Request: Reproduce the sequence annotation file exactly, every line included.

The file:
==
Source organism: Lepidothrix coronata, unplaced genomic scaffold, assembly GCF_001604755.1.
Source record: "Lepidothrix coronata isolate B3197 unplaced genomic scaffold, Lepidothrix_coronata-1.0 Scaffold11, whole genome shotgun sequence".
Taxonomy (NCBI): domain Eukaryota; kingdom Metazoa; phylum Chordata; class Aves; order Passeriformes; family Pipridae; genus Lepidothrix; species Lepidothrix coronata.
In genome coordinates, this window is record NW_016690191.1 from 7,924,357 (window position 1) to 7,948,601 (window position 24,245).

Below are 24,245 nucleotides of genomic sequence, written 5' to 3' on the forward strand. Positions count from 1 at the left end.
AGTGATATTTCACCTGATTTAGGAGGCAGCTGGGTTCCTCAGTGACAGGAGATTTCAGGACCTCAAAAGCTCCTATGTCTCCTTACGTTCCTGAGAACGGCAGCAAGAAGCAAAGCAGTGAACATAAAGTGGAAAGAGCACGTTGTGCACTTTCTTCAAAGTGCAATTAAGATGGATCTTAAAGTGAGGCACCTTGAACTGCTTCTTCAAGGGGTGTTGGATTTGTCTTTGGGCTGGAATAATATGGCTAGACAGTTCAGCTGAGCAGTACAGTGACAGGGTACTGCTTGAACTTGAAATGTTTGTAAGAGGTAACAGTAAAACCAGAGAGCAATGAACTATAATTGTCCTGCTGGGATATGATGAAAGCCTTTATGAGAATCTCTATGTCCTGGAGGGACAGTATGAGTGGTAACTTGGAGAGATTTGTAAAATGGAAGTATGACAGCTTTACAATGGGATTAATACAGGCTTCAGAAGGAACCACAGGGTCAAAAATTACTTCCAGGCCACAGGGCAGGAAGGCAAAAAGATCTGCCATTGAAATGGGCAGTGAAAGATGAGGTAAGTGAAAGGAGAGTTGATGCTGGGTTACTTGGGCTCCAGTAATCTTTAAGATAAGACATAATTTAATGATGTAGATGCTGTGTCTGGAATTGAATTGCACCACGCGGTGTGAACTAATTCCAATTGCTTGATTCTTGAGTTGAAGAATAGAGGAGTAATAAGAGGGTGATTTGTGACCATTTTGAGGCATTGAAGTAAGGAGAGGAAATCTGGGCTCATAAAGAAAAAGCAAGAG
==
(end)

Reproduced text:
Source organism: Lepidothrix coronata, unplaced genomic scaffold, assembly GCF_001604755.1.
Source record: "Lepidothrix coronata isolate B3197 unplaced genomic scaffold, Lepidothrix_coronata-1.0 Scaffold11, whole genome shotgun sequence".
Taxonomy (NCBI): domain Eukaryota; kingdom Metazoa; phylum Chordata; class Aves; order Passeriformes; family Pipridae; genus Lepidothrix; species Lepidothrix coronata.
In genome coordinates, this window is record NW_016690191.1 from 7,924,357 (window position 1) to 7,948,601 (window position 24,245).

Below are 24,245 nucleotides of genomic sequence, written 5' to 3' on the forward strand. Positions count from 1 at the left end.
AGTGATATTTCACCTGATTTAGGAGGCAGCTGGGTTCCTCAGTGACAGGAGATTTCAGGACCTCAAAAGCTCCTATGTCTCCTTACGTTCCTGAGAACGGCAGCAAGAAGCAAAGCAGTGAACATAAAGTGGAAAGAGCACGTTGTGCACTTTCTTCAAAGTGCAATTAAGATGGATCTTAAAGTGAGGCACCTTGAACTGCTTCTTCAAGGGGTGTTGGATTTGTCTTTGGGCTGGAATAATATGGCTAGACAGTTCAGCTGAGCAGTACAGTGACAGGGTACTGCTTGAACTTGAAATGTTTGTAAGAGGTAACAGTAAAACCAGAGAGCAATGAACTATAATTGTCCTGCTGGGATATGATGAAAGCCTTTATGAGAATCTCTATGTCCTGGAGGGACAGTATGAGTGGTAACTTGGAGAGATTTGTAAAATGGAAGTATGACAGCTTTACAATGGGATTAATACAGGCTTCAGAAGGAACCACAGGGTCAAAAATTACTTCCAGGCCACAGGGCAGGAAGGCAAAAAGATCTGCCATTGAAATGGGCAGTGAAAGATGAGGTAAGTGAAAGGAGAGTTGATGCTGGGTTACTTGGGCTCCAGTAATCTTTAAGATAAGACATAATTTAATGATGTAGATGCTGTGTCTGGAATTGAATTGCACCACGCGGTGTGAACTAATTCCAATTGCTTGATTCTTGAGTTGAAGAATAGAGGAGTAATAAGAGGGTGATTTGTGACCATTTTGAGGCATTGAAGTAAGGAGAGGAAATCTGGGCTCATAAAGAAAAAGCAAGAG